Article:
I’m an adult, I’ve educated myself on gender marketing – but my daughter is still only 2 and thinks pouring juice over the sofa is hilarious. Fast forward to age 7 (and our oldest daughter) and she does know about gender marketing, and yet cannot escape it. Here’s a snippet:
“You’re weird, girls can’t play football. That’s why they don’t sell pink football kits”
“You want the monster sticker? Not the princess one? Ooookkkaaayyy”
“Why have you got a dinosaur lunch box? Scarlett is a boy!! Scarlett is a boy!! ”
“Ah, you need the F-R-I-E-N-D-S Lego, not Star Wars, come with me…”
Its a constant battle, and one as parents we’re already losing. “Mum, I don’t want to look like I’m wearing boys things at school…”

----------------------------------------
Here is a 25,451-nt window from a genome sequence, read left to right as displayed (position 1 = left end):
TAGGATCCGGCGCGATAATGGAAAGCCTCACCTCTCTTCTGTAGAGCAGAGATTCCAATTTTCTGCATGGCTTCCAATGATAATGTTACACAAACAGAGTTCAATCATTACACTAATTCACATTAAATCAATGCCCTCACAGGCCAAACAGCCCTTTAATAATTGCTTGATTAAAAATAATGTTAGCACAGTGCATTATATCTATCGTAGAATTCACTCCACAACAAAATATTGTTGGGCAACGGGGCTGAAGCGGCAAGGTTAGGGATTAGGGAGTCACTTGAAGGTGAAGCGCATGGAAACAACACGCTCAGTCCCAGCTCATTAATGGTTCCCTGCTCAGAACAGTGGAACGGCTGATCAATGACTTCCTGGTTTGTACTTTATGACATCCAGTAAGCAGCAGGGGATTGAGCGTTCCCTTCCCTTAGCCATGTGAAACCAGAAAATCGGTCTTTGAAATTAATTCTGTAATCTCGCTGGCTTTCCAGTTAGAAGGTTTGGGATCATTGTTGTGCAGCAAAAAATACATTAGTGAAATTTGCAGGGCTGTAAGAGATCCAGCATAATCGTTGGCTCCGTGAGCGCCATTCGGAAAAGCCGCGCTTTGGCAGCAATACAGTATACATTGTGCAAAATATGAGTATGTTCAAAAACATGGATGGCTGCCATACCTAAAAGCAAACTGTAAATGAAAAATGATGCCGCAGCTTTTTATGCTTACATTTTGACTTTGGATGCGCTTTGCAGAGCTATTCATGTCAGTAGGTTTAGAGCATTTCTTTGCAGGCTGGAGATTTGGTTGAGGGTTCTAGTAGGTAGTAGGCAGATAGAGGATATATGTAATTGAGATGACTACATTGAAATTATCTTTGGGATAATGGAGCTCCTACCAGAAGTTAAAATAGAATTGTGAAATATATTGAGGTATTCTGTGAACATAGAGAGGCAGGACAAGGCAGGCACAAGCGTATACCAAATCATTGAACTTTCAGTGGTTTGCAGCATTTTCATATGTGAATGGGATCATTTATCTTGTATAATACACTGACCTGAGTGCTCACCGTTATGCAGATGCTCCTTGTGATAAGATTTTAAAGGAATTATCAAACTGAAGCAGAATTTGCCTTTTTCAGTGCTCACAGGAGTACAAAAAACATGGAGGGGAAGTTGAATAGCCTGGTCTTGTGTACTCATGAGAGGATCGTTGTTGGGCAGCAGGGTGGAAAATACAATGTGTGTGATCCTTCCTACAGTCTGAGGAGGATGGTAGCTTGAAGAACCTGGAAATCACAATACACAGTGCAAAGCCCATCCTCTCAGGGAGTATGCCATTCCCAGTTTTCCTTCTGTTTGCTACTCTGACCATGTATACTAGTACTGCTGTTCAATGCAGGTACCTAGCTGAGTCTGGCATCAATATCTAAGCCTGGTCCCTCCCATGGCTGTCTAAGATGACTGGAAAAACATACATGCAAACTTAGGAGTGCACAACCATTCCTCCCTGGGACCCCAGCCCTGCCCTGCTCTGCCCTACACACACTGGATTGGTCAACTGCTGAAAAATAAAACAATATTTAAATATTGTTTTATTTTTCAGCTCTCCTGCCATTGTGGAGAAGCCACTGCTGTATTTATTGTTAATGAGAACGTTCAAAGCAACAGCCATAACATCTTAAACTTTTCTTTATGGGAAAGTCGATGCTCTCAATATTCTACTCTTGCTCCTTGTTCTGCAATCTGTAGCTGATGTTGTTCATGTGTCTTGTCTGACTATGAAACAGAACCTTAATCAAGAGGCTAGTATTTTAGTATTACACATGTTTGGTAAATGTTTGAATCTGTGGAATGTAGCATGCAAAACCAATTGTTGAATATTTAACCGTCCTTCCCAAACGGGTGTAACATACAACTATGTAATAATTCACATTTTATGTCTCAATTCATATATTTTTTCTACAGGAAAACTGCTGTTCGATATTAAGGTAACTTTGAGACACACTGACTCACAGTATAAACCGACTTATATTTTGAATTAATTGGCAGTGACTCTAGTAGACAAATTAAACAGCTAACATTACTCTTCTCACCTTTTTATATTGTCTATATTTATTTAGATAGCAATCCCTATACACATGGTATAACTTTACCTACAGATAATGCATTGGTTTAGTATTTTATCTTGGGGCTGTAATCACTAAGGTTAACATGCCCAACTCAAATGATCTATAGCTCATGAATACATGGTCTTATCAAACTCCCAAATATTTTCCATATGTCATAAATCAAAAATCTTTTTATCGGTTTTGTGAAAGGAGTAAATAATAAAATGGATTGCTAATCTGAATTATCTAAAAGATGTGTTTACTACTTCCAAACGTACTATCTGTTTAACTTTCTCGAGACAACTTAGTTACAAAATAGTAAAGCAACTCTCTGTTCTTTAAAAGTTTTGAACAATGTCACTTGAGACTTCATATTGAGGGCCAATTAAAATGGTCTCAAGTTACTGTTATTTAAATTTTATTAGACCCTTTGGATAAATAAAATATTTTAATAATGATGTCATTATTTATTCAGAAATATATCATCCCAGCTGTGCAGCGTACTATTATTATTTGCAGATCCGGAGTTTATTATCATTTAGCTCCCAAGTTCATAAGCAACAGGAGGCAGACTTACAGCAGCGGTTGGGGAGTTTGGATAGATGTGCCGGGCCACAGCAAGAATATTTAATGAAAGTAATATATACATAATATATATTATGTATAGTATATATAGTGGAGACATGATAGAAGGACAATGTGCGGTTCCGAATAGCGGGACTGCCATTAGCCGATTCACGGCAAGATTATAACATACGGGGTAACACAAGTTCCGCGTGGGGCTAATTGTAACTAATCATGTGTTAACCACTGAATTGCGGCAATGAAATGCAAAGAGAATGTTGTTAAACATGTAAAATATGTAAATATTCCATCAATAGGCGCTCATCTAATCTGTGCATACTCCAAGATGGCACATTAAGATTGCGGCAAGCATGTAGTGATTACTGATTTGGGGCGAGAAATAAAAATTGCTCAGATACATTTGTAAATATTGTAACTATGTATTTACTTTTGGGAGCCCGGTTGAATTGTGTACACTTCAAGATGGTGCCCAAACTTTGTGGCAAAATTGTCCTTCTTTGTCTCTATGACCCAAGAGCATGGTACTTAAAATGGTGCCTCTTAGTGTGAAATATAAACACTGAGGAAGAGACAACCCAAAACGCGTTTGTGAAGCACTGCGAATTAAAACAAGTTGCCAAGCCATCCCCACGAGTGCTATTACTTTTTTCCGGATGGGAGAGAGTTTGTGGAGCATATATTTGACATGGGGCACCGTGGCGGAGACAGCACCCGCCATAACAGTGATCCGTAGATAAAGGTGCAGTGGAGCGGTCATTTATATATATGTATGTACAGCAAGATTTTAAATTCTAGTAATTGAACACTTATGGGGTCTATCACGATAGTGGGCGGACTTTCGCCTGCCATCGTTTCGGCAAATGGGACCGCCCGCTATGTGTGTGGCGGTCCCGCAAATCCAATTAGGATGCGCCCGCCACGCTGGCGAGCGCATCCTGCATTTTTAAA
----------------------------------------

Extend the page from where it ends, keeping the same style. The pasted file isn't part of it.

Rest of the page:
In a few years my 2 year old will not only be able to read the signs and labels that tell her this is for boys, but really feel – this isn’t meant for me. It’s a really strong message – quite literally spelled out – that interacts with every element of your life, the choices that you make, how others interact with you and the aspirations that you hold.
Take the fact that many of the clothing themes offered to boys (including those from Marks & Spencer below) are Science based, but at what age do we start promoting the Sciences to girls too? Why is it important to market “Genius” to boys only and on the other side of the store decorative flowers, butterflies and kittens. Girl characters to girls and boy characters to boys. What, are they alien species?